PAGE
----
10 symptoms of nursing school
Nursing school—it changes you.
From the day you pick up your first textbook to the day you burn it, you’re constantly evolving. Your instincts sharpen, your patience plummets and the bags under your eyes become permanent—and that’s just to start.
Word on the street is that the juice is generally worth the squeeze, so that’s promising. But the transformation can be drastic…not to mention, in some cases, permanent. Below are just a few of the most obvious “before” and “after” characteristics of a nursing student—like Day 1 versus something more akin to cap ‘n’ gown time.
1. There’s always been something enjoyable about shopping for new school supplies.
In the weeks leading up to your first semester, you just loved trolling the freshly stocked aisles of Target, filling your cart with highlighters in colors not made in nature, monogrammed planners and trendy moleskin notebooks.
But you never really expected to actually use all of that stuff. Who fills 16 separate composition books, and with what exactly?
Nursing students—that’s who.
Now, each time you have to return to Target to replenish your dwindling stock of notebook paper, pens and aspirin, you’re overwhelmed with sorrow. And you feel kind of poor.
2. This is you, waking up early to begin your first day of school. You’re full of excitement, wonder and optimism:
This is your roommate attempting to wake you in time for final exams, what feels like a decade later. Next time, they’ll remember to wear a helmet:
3. On the first day of nursing school, you arrived 20 minutes early to class so that you could claim a seat in the front row.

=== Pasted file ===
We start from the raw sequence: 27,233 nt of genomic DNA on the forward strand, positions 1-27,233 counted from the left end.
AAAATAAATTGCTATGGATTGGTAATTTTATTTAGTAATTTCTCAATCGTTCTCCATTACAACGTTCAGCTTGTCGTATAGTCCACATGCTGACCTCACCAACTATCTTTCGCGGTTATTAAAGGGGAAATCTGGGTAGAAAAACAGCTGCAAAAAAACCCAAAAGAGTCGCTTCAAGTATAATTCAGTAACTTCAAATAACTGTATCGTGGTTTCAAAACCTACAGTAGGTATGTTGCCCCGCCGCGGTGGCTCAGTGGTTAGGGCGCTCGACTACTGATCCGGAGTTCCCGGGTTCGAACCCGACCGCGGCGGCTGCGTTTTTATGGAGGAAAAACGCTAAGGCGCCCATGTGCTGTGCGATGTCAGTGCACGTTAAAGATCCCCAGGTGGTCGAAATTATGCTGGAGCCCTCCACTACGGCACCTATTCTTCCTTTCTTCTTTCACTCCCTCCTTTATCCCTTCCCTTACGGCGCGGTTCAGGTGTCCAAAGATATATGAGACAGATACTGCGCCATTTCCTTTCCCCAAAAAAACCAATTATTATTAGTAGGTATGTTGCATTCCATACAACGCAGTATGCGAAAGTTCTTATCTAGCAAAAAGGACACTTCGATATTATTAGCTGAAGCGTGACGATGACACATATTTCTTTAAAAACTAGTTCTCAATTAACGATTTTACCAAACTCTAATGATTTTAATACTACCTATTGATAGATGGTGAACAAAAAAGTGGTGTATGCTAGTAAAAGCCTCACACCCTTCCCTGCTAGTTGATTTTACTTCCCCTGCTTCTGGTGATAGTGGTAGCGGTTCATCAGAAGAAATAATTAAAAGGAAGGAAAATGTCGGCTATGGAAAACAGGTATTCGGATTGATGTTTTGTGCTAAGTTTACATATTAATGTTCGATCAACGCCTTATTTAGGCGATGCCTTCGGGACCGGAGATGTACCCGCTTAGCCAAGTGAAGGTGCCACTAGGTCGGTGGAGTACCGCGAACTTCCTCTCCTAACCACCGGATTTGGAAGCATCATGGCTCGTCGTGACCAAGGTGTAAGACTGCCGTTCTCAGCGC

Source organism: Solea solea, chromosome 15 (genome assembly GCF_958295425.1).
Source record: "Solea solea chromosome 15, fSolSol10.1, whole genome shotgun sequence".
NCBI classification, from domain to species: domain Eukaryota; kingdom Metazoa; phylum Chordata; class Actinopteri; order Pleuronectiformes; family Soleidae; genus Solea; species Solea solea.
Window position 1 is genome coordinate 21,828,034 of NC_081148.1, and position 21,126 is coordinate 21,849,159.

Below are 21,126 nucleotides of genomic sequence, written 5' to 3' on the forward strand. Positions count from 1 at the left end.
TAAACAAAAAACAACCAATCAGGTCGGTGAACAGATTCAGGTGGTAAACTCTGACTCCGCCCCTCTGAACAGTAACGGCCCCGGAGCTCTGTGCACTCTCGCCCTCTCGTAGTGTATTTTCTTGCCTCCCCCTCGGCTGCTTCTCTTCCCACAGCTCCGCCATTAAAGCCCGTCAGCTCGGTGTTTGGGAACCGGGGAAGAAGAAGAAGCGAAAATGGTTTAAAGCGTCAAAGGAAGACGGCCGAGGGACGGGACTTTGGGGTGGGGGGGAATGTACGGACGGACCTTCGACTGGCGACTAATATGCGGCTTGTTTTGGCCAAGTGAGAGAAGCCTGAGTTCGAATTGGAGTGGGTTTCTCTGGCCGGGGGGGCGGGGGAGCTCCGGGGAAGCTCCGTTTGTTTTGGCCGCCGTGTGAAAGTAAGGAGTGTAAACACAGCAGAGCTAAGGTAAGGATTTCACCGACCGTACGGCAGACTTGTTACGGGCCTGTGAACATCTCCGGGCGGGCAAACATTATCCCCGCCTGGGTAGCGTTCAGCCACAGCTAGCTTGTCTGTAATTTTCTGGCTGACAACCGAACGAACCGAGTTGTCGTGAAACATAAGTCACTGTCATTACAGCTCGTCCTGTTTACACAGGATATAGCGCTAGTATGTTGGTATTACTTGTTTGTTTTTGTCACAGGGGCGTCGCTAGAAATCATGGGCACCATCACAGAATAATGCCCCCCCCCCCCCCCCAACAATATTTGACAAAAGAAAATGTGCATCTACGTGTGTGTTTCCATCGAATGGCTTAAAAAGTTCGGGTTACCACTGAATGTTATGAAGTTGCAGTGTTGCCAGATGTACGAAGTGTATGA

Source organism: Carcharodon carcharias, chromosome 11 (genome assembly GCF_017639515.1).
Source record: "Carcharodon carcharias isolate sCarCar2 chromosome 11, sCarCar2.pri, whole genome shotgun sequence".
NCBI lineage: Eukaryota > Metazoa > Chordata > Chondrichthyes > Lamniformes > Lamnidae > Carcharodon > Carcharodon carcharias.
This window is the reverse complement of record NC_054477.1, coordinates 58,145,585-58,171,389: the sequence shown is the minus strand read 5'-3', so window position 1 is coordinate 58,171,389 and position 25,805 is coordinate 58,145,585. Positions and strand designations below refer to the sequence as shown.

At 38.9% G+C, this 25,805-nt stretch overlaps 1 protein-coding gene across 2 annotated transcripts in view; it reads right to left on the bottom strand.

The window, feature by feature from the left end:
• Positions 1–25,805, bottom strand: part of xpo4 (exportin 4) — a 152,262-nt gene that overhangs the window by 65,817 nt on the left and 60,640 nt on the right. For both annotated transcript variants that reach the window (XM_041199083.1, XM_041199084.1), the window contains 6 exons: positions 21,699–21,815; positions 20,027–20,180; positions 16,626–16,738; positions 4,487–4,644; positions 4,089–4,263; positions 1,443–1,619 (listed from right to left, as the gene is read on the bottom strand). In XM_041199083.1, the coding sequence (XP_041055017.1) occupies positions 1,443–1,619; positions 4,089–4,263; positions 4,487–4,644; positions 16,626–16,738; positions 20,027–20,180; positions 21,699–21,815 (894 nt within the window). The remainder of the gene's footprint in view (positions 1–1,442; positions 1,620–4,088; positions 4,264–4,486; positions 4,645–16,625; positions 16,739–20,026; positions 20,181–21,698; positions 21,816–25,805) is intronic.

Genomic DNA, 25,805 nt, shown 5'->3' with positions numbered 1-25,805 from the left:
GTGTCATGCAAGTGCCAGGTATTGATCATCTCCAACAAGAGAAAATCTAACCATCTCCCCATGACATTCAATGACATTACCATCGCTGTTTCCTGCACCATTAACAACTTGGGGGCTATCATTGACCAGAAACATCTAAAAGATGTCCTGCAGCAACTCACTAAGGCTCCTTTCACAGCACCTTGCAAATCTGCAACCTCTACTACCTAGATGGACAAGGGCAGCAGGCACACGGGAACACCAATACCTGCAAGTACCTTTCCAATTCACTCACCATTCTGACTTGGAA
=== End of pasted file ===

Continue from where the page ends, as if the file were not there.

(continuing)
You wanted the professor to be able to stare dedication in the face.
After a semester of hearing “You are entirely wrong,” “Is this a joke?” and “Your response would have led to a catastrophe,” you enter the classroom to find just one seat available.
In the front row.
Needless to say, your feelings about that seat have changed.
4. All throughout the first week of nursing school, you began each day with a hearty breakfast and a morning run. For lunch, you packed coconut water and superfoods, like kale and blueberries.
You were all about carpe-ing that diem.
No later than week three, your priorities are a bit different:
5. You always thought you had nerves of steel because you watched all 90 minutes of The Texas Chainsaw Massacre and you only had to cover your eyes once.
But your very first “up close and personal” look at an infected wound took your ego down a notch.
Now, nothing can phase you. And when you watch movies like The Texas Chainsaw Massacre, all you can really think about is how unsanitary the killer’s blade must be.
6. The first week of nursing school was wildly informative. Eager to demonstrate your knowledge, you were doling out medical information left and right.
When your slightly compulsive cousin complained of a headache, you genuinely wanted to hear all about it.
But that got old real fast. And now that you’re actually quite knowledgeable, you often find yourself fielding calls from folks like your aunt Susan, who wants to know if her vitamins have expired.
7. “In the beginning,” you drank one cup of coffee per day. It was a blended vanilla Frappuccino.
Of course, it wasn’t long before you upped your coffee intake (back) to two cups…every hour.
Now, you’re officially at three. And when the coffee runs out:
8. There was a time when your weekends looked a lot like this:
Twelve exams later…
9. Your first few weeks of nursing school, you were all about completing those required readings. Logically, you assumed that the material would help you prepare for exams and in-class discussions.
You’ve since moved on to a different strategy.
10. And finally…
In the early days of nursing school, you harbored some serious reservations.
Did you lack the commitment? Would you be able to absorb all the information? Maybe you’d feel more comfortable in a role that wasn’t quite so taxing, like the head of national security.
And yes—there were times when stress levels ran high:
But today, you’re an entirely different person. And now that you’ve tackled nursing school and lived to tell the tale, everything about you pretty much screams “badass.”
And you can fix pretty much anything with plastic wrap and a handkerchief.